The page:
I lift Mother's Morn into the dim moonlight and just look at the impossible.

"What in the hells are you." I ask the black sword.

In the very depths of my mind I hear the reply.

"Yours"



** ** ** ** ** ** **



Winter freezes the marrow in us all that year. The coldest in living memory. I welcome my chance to sit with the fires now. It's the only time I'm really warm. The snow soon has us hauling a single tree back to the house and cutting it there. The mule, Gertytwo, complains bitterly about the deep snow but we don't stop for our own complaints let alone his.

There is a war in the south. That's the rumor that comes up the trade road at the close of harvest. The manor lord sent out a call to all the smiths in his lands to forge arrowheads and spear points.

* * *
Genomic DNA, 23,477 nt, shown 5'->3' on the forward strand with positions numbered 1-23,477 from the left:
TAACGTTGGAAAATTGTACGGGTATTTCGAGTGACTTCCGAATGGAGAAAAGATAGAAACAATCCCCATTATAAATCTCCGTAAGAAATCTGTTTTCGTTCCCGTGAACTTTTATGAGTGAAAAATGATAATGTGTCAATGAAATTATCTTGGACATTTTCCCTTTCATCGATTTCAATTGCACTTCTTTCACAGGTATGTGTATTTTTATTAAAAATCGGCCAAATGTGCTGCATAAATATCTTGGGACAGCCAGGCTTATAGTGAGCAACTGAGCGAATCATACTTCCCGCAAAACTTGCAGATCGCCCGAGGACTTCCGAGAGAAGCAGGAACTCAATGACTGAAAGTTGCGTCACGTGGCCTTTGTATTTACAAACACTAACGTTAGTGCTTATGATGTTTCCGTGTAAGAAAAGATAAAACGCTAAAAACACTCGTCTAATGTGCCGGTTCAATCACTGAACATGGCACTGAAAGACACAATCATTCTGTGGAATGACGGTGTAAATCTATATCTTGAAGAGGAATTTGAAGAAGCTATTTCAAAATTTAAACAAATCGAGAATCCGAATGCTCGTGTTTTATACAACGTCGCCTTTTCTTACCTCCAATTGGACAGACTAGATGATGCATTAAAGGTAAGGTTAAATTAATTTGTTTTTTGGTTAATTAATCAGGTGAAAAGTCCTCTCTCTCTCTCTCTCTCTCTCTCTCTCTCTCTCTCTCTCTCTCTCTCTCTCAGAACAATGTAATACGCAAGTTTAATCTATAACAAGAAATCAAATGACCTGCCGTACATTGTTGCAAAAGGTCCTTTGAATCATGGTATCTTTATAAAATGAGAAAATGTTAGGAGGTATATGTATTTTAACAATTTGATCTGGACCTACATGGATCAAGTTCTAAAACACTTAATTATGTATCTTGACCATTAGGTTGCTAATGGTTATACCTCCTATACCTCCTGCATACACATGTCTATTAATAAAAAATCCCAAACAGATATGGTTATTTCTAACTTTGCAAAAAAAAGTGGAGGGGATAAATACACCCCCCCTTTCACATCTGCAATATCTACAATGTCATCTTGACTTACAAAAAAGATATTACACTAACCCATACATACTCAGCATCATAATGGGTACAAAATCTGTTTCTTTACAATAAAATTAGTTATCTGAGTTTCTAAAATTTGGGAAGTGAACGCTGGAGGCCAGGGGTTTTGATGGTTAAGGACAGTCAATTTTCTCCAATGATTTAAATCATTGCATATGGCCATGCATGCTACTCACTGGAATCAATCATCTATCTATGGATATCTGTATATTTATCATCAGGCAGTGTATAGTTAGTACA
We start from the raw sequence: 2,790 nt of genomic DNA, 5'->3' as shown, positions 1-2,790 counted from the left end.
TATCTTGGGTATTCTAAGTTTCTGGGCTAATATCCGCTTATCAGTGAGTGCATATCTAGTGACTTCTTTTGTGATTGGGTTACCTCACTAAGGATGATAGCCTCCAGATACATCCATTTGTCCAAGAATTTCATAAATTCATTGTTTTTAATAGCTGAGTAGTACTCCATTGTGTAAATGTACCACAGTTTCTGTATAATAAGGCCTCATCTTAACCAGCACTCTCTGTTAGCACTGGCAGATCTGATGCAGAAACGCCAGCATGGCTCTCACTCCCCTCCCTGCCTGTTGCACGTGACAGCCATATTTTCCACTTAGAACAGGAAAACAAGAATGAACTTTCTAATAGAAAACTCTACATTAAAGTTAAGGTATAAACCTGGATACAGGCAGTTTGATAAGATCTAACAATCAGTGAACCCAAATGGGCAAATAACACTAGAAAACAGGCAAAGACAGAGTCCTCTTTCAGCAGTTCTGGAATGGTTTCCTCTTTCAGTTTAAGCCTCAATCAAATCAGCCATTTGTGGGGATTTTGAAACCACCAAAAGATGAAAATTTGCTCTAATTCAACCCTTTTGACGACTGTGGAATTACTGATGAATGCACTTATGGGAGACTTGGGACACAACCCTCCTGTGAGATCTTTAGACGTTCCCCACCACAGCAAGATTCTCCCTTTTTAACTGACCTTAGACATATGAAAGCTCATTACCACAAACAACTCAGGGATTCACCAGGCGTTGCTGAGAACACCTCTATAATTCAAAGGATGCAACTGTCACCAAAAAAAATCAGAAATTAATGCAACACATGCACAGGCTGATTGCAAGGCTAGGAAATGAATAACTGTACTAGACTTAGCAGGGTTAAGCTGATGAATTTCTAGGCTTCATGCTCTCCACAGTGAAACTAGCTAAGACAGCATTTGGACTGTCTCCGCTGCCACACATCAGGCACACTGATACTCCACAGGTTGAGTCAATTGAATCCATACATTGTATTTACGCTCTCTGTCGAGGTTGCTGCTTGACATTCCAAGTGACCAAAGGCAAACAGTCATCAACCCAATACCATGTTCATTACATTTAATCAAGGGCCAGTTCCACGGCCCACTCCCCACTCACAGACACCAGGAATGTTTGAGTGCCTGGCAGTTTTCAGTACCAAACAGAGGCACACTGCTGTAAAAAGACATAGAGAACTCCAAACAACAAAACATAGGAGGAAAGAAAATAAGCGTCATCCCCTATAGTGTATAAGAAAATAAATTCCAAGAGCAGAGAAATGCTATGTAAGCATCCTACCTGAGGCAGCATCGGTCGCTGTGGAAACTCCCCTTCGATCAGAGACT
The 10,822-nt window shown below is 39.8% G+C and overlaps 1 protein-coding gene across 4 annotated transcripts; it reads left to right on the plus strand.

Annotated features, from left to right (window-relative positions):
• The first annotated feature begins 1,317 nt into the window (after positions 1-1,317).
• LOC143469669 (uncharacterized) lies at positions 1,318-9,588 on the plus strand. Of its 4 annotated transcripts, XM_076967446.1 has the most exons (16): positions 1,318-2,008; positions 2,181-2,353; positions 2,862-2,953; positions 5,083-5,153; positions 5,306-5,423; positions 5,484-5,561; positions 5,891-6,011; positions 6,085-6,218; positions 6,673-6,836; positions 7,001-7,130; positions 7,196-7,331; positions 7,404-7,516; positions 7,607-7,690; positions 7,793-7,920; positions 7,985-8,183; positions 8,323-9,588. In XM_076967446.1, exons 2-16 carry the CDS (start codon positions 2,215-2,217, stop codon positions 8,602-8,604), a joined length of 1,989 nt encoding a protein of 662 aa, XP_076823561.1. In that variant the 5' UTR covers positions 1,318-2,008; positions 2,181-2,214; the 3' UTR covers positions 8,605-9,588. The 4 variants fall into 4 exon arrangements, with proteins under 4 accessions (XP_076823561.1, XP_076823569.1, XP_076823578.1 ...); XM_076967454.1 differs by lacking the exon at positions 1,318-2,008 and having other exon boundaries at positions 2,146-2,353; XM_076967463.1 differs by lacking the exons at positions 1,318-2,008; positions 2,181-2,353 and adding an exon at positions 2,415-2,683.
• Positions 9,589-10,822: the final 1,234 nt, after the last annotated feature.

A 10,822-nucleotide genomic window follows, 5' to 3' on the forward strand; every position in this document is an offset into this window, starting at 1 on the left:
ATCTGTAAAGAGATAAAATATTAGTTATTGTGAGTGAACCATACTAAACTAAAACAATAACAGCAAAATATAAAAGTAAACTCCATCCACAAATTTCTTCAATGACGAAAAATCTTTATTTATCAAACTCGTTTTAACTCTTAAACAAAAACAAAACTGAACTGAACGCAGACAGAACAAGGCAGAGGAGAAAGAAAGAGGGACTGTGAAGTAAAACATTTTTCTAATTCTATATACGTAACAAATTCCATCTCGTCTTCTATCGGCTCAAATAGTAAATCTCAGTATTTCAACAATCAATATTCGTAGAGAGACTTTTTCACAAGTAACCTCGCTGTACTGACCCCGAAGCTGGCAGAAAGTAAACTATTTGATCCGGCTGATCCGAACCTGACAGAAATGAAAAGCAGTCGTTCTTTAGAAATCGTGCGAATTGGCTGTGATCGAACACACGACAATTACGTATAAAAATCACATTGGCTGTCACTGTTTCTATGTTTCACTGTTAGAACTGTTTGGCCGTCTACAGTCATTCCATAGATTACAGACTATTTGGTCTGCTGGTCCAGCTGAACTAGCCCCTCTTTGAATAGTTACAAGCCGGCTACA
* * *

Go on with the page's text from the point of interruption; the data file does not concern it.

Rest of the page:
There is even a talk of a levy being called this spring to go fight.

Who?

That has been the big question all winter. That news didn't make it this far north.

My shoulders burn under the force of the axe. I have been splitting wood every day for the last month. Normally father's job he's been bedridden with a flux. Steward and I have taken up the full job of getting the ever-increasing demands for charcoal to not only our smith but also the ones in father villages. They have been sending their own wagons to us.

Steward only asked me once how I was managing to cut trees down out in the deep woods so cleanly that they look smooth. When I showed him he wouldn't come near me if I had Mother's Morn at my side.

Which I almost always do now.

Strange things started coming down out the hills as the snows deepened. Driven into the valleys by the growing cold higher up.

I swung Mother's Morn at something other than a tree for the first time, only weeks ago. What it was I killed I have no name for. Steward and father burned the body off in a stone pit my grandfather use to burn his charcoal in. It's deep in the woods. The trees around it are too small but maybe by the time my grand kids are my age.